2. The KD increases circulating ketone bodies.  In a state of ketosis, ketone bodies are used by almost all normal cells but may not be abled to be used effectively by most cancer cells. A body in ketosis is more metabolically flexible because it is using both glucose and ketone bodies for energy production. While all normal cells can use either glucose or ketones for energy, the Warburg effect present in most cancers shows that cancer cells invariably have defective mitochondria that make them less effective in using the alternative fuel in ketone bodies (Maurer 2011). Another way that ketosis might help is that a body in ketosis is making higher demands of mitochondria for energy production. This makes mitochondria work harder and so may serve to increase the effect of mitochondria's role as the body's housekeeper as it recycles old cellular parts or kills damaged cells. Perhaps potential cancerous cells are more likely to be disposed of in a ketotic environment (Champ and Klement 2014). 

  3. Because cancer cells rely on glucose to repair free radical damage, limiting glucose might also limit this reparative ability (Spitz 2000; Seyfried 2014). This suggests that the KD can be especially effective as an adjunctive (add-on) treatment alongside conventional therapies like chemotherapy and radiation. In other words, the KD appears to work best as a way to enhance other cancer treatments.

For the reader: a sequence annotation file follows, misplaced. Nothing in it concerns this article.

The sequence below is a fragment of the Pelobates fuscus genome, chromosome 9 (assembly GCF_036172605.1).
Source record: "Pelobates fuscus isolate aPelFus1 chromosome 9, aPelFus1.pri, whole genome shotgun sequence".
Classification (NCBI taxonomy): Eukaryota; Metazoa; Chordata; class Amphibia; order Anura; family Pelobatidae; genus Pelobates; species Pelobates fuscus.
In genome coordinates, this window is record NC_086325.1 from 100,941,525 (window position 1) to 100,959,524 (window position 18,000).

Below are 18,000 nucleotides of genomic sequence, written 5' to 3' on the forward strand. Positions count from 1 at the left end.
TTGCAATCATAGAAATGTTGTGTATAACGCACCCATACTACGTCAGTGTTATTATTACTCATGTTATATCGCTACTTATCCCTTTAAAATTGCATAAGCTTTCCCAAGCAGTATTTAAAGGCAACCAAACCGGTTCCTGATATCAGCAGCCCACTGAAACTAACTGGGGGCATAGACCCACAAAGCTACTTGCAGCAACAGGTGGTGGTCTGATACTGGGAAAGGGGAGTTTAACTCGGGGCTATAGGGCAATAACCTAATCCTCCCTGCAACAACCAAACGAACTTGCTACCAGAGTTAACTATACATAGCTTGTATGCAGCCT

4. The KD decreases circulating insulin and IGF-1, both of which are implicated in tumor progression. Insulin and IGF-1 activate several metabolic pathways that are known to promote cancer growth and survival. Lower insulin should lead to an inhibition of these pathways. 

  5. The KD appears to increase the sensitivity and susceptibility of cancer cells to chemotherapy and radiation. To quote Colin E. Champ, a radiation oncologist and researcher: "Activation of the insulin receptor and several pathways downstream within cancer cells allows them to more readily fix damage from chemotherapy and radiation.  However, keep in mind that radiation therapy works mostly by interacting with the water molecules in and around cancer cells to create free radicals that attack the cancer cells, causing DNA damage.  Restricting glucose through a ketogenic diet may take advantage of this inability to counter damage from free radicals, making radiation more effective.  A study in mice has shown that radiation therapy efficacy is significantly increased in the face of a ketogenic diet when treating brain tumors." See Abdelwahab 2012 and Allen 2013 as examples.